In 1983 during his first term as Malaysia’s Prime Minister, Mahathir Mohammad launched the Proton car brand which for decades produced some of the top selling vehicles in one of south east Asia’s fastest growing economies. However, subsequent years have seen Proton become highly indebted. In spite of this, the joint Malaysian-Japanese venture to produce Perodua vehicles in Malaysia has been something of a success although the Perodua name is hardly on the wider international radar.
Now that the 93 year old Mahathir is back at the helm of a new Malaysian coalition government he plans to initiate the third major phase in the development of the Malaysian automotive industry while he has suggested the possibility of a joint venture between his country and his partners in China, Japan, Thailand and South Korea.
While seemingly ambitious, Mahathir’s push for an internationally recognised Malaysian car industry is part of a wider trend of economically robust developing nations seeking to create sustainable industrial growth while gaining international brand recognition for their products. Turkey’s President Erdogan recently announced his intention to design his country’s first domestically designed and produced car with an aim for not only the domestic market but also export markets. The growing success of India’s Tata and the inevitability of Chinese made cars becoming the next big Asian auto export to conquer markets as far as the Americas and Europe – thus following in Japan’s footsteps when the country became a world leading auto exporter beginning in the 1970s, could reshape the look of roads throughout the world in the coming decades.
In a world whose population continues to grow and as more and more paved roads are constructed throughout the developing world, Mahathir’s drive to make Malaysia into a major player in the automotive export market is in-keeping with existing trends within the developing world where countries are no longer content to remain manufacturing bases for companies from developed economies.
Instead, an overall impetus exists to help transform developing nations into innovators who create their own unique domestically designed products that have international appeal. China is clearly leading the way in this respect and because of this, the collaboration that Mahathir has suggested could help to develop new pan-Asian brands in the automotive industry in the same way that European nations successfully developed Airbus as a multi-national and successful brand in the international aviation industry.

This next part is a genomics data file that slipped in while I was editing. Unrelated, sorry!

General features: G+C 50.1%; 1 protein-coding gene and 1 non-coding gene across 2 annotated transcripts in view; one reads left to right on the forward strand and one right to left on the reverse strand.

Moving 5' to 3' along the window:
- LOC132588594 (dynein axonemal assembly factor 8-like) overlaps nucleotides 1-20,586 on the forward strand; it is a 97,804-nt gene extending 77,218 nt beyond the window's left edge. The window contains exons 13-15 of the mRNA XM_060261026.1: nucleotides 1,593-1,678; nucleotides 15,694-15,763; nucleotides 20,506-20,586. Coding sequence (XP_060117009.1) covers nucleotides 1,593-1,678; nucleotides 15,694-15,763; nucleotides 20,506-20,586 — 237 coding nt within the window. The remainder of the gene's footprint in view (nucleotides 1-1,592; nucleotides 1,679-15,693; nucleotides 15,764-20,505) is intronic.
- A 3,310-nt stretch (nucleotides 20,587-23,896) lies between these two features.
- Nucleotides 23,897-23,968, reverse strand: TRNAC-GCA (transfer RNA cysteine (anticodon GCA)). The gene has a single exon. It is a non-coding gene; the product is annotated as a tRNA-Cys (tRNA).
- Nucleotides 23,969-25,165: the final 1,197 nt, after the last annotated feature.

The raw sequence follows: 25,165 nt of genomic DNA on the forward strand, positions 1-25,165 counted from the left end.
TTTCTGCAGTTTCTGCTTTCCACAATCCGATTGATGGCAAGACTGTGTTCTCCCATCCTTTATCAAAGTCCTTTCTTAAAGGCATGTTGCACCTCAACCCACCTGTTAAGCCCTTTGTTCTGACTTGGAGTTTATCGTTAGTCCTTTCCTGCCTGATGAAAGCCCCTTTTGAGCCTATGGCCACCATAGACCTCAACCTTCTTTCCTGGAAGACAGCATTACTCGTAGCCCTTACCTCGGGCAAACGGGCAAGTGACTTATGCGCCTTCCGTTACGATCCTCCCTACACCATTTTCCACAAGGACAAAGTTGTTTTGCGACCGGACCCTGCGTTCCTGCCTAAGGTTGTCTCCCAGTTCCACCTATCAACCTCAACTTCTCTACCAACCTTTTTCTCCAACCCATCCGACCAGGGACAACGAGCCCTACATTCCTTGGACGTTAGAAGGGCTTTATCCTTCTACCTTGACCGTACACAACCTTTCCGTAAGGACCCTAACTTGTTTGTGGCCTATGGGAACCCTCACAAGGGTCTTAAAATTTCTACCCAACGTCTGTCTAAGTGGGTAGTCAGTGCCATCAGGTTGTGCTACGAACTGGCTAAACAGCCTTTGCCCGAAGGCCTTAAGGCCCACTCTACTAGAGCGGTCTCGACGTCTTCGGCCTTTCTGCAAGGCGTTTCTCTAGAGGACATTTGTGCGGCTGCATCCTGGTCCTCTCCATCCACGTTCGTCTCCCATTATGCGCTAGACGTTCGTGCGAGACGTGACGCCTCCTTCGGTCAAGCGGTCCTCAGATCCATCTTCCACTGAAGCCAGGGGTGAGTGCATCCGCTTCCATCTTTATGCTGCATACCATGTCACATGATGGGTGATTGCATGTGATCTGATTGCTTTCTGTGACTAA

Just as more and more medium and large developing nations are challenging the primacy of the three superpowers as well as Britain, France and Israel in the international arms market, so too are Germany, Japan and the US now being increasingly challenged by new auto makers. The success of many Korean brands across the globe is a further testament that car buyers throughout the world are ready to depart from familiar brands from familiar countries of origin and embrace competitively priced modern vehicles from newcomers to the market.
As the most forward looking leader in Malaysia’s modern history Mahathir Mohammad looks to be at the forefront of a 21st century boom in the south east Asian auto market. As the man who reversed his country’s negative economic fortunes in the 1980s and in so doing ushered in a booming period of development and wealth for his countrymen, his current project should be welcomed with optimism rather than rejected with a scepticism that overlooks his generally successful periods in government in the 1980s and 1990s.